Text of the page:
Gamification has long been implemented as a means to reward people for doing something good. But what if it was used to push people to change instead?
Immersing people into simulated situations that bring up feelings and experiences can have a poignant impact, especially if done through a fun medium. What if you were asked to demonstrate how a long-standing situation is not only unfair and hurtful to people affected but also detrimental to society? What would be a smart, memorable way to do that?
You might gain a better understanding from reading or be momentarily moved by speakers. But you will never know what it feels like.
If you’re trying to get people to experience what a situation feels like and go beyond imagining themselves in the given scenario, you need a different kind of tool.
Board games have made a comeback a couple of years ago, not only at the dinner table, but in pubs and cafés. Recently, some might have turned to them as a household activity during the COVID-19 pandemic. I used to love board games as a child. One of the things I remember from those days is that the loss felt real while we were playing. It got so frustrating at times. That’s what I find is so special about board games, besides the entertainment piece: they make us experience the sense of winning and losing as a reality.
That’s precisely why board games were the first tool that came to mind when addressing the challenge of how to make people get closer to “experiencing” gender inequalities they might have read about. As the 2X Challenge recently called upon investors to keep placing gender considerations at the core of their decision-making process, gaining a better understanding of how barriers to women’s economic participation affect not only women but the entire society is more relevant than ever. This board game enables players to experience how women in many parts of the world live with fewer legal and social rights than men. In other words, entrenched inequality.
The idea is simple: players are assigned a gender through the roll of the dice and advance around a game board where they can buy, sell and trade properties. Here’s the catch: this micro-economy is particularly unfair for women, just as real life is.
For example, when a man lands on a property, he can choose to buy it immediately. If a woman lands on a property and wants to buy it, she must wait until her next roll of the dice (symbolic of the permission needed from her husband or elder in the family, or the difficulty to access credit to obtain it).
Right from the start, Unequalopolis puts women at a disadvantage. Each man begins the game with 1,500 currency units or Fincoins, while a woman starts with only 1,000.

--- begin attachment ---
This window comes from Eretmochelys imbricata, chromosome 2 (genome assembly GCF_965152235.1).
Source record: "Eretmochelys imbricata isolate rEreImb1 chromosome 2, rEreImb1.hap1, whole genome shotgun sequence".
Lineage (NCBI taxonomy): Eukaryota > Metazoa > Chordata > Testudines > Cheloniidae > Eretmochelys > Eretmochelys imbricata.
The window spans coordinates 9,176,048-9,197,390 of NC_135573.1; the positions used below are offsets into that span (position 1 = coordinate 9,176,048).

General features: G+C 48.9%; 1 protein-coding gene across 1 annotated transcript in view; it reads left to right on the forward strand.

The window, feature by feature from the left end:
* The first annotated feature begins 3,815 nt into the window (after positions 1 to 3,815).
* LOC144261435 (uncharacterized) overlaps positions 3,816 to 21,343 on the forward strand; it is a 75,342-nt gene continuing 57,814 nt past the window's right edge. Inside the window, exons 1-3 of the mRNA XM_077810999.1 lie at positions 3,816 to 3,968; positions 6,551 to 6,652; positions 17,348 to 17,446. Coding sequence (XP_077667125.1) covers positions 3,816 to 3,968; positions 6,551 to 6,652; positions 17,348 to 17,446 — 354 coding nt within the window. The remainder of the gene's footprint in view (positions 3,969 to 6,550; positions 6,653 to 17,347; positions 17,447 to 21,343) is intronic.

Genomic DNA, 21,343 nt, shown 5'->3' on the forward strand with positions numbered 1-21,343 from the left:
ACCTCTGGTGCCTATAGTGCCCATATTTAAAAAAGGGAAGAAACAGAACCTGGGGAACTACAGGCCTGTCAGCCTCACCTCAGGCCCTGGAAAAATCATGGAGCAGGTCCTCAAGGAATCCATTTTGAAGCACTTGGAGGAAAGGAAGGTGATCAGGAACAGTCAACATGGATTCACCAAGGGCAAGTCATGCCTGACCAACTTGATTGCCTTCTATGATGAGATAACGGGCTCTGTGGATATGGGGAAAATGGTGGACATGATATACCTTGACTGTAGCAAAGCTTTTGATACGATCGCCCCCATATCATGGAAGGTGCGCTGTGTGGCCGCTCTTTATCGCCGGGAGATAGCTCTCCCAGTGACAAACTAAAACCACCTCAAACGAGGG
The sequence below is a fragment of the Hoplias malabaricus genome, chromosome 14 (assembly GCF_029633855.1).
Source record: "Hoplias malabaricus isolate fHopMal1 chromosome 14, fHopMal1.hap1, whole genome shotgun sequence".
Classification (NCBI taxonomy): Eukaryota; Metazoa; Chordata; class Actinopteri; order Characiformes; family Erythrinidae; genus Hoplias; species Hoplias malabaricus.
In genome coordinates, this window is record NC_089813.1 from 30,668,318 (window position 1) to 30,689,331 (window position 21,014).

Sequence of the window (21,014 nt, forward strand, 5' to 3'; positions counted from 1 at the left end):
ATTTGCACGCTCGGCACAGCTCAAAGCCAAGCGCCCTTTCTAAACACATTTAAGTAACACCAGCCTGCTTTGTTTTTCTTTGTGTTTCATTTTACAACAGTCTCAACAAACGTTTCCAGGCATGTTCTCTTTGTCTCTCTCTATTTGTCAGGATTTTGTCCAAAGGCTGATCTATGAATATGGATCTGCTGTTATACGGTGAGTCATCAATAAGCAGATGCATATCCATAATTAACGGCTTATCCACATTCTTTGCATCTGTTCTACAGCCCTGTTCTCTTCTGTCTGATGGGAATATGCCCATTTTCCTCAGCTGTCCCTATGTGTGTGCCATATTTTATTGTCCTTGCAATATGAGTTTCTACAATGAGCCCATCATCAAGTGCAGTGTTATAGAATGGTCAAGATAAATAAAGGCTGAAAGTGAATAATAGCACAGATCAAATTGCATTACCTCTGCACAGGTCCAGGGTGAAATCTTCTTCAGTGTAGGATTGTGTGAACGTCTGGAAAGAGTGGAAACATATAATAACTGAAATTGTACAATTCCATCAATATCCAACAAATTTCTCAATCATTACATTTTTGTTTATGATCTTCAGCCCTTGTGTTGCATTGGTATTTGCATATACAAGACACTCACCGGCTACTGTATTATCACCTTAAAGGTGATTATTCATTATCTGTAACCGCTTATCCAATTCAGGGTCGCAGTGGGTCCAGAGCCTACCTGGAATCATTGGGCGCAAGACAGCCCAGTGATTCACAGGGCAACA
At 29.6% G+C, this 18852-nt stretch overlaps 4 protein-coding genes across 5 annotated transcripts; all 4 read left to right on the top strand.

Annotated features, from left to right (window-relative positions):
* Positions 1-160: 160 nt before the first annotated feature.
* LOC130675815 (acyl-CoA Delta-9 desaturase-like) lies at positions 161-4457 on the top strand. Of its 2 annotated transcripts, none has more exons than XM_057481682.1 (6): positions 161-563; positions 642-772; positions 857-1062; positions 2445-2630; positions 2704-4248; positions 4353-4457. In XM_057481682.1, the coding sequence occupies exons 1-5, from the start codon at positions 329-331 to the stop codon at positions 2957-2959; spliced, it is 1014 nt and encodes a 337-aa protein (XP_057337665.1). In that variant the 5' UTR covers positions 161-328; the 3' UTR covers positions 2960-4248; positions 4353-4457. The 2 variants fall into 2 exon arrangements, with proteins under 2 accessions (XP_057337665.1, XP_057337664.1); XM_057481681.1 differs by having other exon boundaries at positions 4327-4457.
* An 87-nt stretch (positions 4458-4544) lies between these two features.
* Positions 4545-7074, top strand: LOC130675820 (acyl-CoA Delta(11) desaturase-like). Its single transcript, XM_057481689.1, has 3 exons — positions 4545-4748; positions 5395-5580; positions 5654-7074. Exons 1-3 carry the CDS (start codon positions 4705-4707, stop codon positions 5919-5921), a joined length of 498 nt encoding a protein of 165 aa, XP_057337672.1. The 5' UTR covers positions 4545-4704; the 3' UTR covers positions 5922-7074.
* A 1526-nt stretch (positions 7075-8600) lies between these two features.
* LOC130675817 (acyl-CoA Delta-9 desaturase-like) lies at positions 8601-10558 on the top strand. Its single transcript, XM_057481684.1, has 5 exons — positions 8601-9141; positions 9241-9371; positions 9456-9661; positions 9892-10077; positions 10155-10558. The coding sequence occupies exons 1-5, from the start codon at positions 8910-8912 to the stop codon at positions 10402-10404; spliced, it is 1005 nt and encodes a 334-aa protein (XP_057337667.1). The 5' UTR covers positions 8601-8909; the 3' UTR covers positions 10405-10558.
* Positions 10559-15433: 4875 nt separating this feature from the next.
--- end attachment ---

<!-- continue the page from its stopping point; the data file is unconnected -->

The rules are far from arbitrary. They are based on real-life laws and regulations in force in several countries. Each card that restricts women’s participation comes with statistics from sources such as the World Bank, Food and Agriculture Organization (FAO) or the International Monetary Fund (IMF) to show the real-life equivalent of that rule.
The game also reflects how gender inequalities affect men. For example, men have a higher chance to go to prison, as men worldwide have a higher probability to receive prison sentences than women.
Unequalopolis was created as a tool to show why women’s economic empowerment, placed at the core of all of FinDev Canada’s activities, is so important, not only because it’s right, but because it’s smart in terms of global economic growth.
Can we level the playing field?
You might think a woman could rarely win at Unequalopolis, and you’d be right. But after the fourth round of play, a woman who rolls doubles earns an Empowerment card that she can keep for the rest of the game. These cards override some of the restrictions that women face.
Empowerment cards show some progress has been achieved towards gender equality, yet the game remains stacked against women. Players in that role find it frustrating, annoying, and blatantly unfair. They experience a glimpse of what it’s like for countless women around the world, for whom similar practices are not a game, but their day-to-day reality.
Despite the several benefits to the global economy that could stem from gender equality, such as a global GDP growth of USD 12 trillion, we are still two centuries away from achieving this goal, according to the World Economic Forum.
The United Nations made a global call to address this situation within their 2015 Sustainable Development Goals (SDGs.) More specifically, SDG #5 calls on the world community to ensure gender equality by 2030.
Unequalopolis is not going to change that overnight. But it can show that, even if you can level the playing field with an Empowerment card, that does not even the score.
The game is available for purchase at cost and a print-and play version can be downloaded for free.
Playing it with as many people as possible, getting that “aha moment” of understanding how legal and social barriers to women’s economic participation affect all of us, is one of many ways we can help flip the board on gender inequalities.